In Conversation with Boston Ballet Soloist Roddy Doble
Hailing from Southbury, Connecticut, Roddy Doble joined Boston Ballet in 2013 after six years as a member of American Ballet Theatre. A true dancing actor who can make even the smallest roles memorable, Doble is currently preparing for Full on Forsythe, a production consisting of three works by choreographer William Forsythe: “Pas/Parts 2018,” “Playlist (EP)” and “Blake Works I.” In early February we met at the Boston Ballet studios during Doble’s lunch break and chatted about his recent roles, how he got started as a dancer, and how dancers communicate with audiences.
Last September when you appeared in Fancy Free as “rhumba boy,” the role (which Robbins created for himself) seemed tailor-made for you. Tell me about that experience.
For me to fall into that kind of hammy American role is not too far from who I am. The sailors in Fancy Free are familiar characters. As a kid, the first thing I wanted to be when I grew up was a cowboy, so those kinds of American identities were pretty ingrained in me.
Robbins insists that the dancers look so loose and naturalistic, but …
Then he gives you all this hard stuff to do. Priorities have changed throughout the years. The emphasis on technical capabilities, while important and necessary to evolve with the times, has increased so dramatically that acting and partnering have not been prioritized in the same way. Ballet facility has become almost fetishized. I’ve seen a lot of dancers who get opportunities that they’re really not deserving of because people go crazy over their legs and feet, which is what nature gave them (usually backed by some good training).
What’s the antidote to that?
I think it’s easy for ballet dancers to fixate on all the ballet-specific things, but for me it’s always important to consider that most of the audience doesn’t have much of a relationship to ballet. Sure, there are going to be some people in the audience who danced at some point in their lives, but most of them are not spending all day in the studio the way we are. So if we only play to the people who are living the same kind of lives we are, we’re going to have a pretty small audience. I still have to produce all the dancer-specific minutiae, but I don’t want to exclude anyone in the audience who doesn’t know a thing about ballet. I feel that the purpose of art is to reach as many people as possible.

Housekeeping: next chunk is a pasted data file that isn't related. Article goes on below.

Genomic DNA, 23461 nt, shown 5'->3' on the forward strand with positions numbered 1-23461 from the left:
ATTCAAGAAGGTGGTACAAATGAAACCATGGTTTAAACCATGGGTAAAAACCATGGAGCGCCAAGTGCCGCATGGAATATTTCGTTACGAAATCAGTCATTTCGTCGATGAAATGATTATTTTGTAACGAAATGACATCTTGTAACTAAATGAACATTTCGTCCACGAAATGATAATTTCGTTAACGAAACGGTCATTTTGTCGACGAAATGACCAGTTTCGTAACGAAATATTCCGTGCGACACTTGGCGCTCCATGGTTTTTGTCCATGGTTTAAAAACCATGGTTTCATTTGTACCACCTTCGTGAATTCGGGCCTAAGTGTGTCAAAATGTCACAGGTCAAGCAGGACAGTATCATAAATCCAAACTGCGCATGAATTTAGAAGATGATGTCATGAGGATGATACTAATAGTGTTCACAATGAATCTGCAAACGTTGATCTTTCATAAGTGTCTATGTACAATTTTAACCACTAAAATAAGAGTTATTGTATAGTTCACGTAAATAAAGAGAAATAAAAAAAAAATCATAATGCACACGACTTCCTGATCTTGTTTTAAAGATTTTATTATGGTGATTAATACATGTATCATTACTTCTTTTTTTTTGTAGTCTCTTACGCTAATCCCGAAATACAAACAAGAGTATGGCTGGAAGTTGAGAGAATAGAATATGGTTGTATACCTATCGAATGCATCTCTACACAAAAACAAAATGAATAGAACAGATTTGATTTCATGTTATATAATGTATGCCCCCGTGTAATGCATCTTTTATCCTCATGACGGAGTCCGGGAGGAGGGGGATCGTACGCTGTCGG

Are you saying that dancers can be as athletic as they want, but if they can’t create a character, it’s not going to work?
It’s been proved that our attention spans are shortening, and I have no interest in sitting through a two-hour ballet danced by someone I don’t empathize with. You can have all kinds of impressive technique, but why should I care about your character progression? It’s on artists to give the audience a reason to care about them. If it’s a tragedy, you gotta make ‘em cry. If it’s a comedy, you gotta make ‘em laugh.
I don’t want to ask my audience to do that work for me. I’m the one who’s onstage; I’m the one who’s trained to do that, who’s spent countless hours preparing material so that I can do that. The responsibility of the audience is just to be hit by it, to let it affect them, whoever they are, whatever their background. I want to give people something to take away.
I’m a huge fan of lots of turns, big jumps, and impressive partnering. Those are great, but they can be fleeting. I think what differentiates what we do from sports is that emotional component. That’s what attracted me to dance in the first place: it had the athletic challenge and excitement, but it was also made gentle and emotional by art.
How did you first get into dancing?
My parents are both musicians. They met at Berklee College of Music, and they played guitar and sang together for years. My mom was performing with a 12-string Martin guitar pressed against her pregnant belly for my whole development. Partly because of that, music was always a very physical experience for me, and coming from a musical family, music was always on. I was a rowdy little boy, but very expressive also. My parents saw it; they asked me plenty of times whether I wanted to take ballet, but I was still part of American culture, and I said, “No, ballet is for girls.” I had no interest; I wanted to play sports. I started tae kwan do at four and a half years old, inspired by The Karate Kid, and I played soccer at four years old.
When I was five I was in karate school, and we played the soldiers in The Nutcracker at the local ballet school. Our instructor, who was a big, macho, six-foot-tall guy, was not a dancer, but he put on tights and participated in the production. He encouraged the boys in the school to take ballet; he said it was something he always wished he had done, that it was great for your strength and flexibility. So I think that helped remove some of the stigma, but I still wasn’t that interested. It wasn’t until my best friend in first grade started taking ballet at the school where his older brother and sister were studying that things changed. He had been doing it for about a month and told me it was a lot of fun.
My parents had all but given up on asking me, so I caught them off guard when I came home and said I wanted to try it. They signed me up right away. I remember my first class; my mom tells me the teacher approached her within the first week and said, “You had to have known.” She [the teacher] saw I had the musicality and physicality for dance.